“I think I realized that I loved to draw from the moment I picked up a crayon and drew a line with it,” she said. “There is very little that I love more. But it took me many years before I considered making a living at it.”
After graduating from college, Wilson worked as a cartographer, which included a brief stint freelancing for National Geographic magazine before working as an animator for a graphic design company for many years. She was first inspired to try her hand at cartography by her father, a drafter.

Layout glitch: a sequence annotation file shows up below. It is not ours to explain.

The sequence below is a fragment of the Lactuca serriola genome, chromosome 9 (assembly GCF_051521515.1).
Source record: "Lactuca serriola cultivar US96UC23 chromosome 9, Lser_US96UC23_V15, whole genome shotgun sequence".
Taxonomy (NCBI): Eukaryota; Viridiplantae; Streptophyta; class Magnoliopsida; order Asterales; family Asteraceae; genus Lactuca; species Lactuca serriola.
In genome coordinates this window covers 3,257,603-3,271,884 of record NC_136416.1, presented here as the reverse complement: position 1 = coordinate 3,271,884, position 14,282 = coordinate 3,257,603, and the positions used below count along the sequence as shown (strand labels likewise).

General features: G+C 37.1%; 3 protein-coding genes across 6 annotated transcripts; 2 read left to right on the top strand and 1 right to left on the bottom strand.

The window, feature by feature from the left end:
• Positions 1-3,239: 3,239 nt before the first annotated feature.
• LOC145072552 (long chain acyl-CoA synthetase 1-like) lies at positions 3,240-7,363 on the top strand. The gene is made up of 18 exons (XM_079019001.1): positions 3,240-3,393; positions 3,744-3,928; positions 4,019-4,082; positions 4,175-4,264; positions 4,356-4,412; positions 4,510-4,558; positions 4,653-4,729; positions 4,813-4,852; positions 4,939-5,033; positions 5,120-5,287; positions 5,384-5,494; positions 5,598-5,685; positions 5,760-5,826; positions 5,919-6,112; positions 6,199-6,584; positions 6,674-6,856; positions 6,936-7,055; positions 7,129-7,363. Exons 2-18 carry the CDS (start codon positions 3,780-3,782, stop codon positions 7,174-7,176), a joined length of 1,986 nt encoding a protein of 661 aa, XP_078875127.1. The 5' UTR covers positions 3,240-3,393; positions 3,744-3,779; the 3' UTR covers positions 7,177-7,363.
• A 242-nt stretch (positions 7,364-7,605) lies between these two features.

“When I took cartography in school, it was before digital tools were being used, and we were taught to draw maps with rapidograph technical pens,” she said. “I swear, picking up one of those pens and beginning to draw with them was amazing to me. The points of the pens were so very fine that you could achieve an incredible level of detail. I loved working on topographic maps and drawing the texture of hills using little dots of ink.”
Texture is still an important part of Wilson’s work. When she works with pen and ink, she likes to use textured watercolor paper to mimic fur, feathers, and rough elephant skin.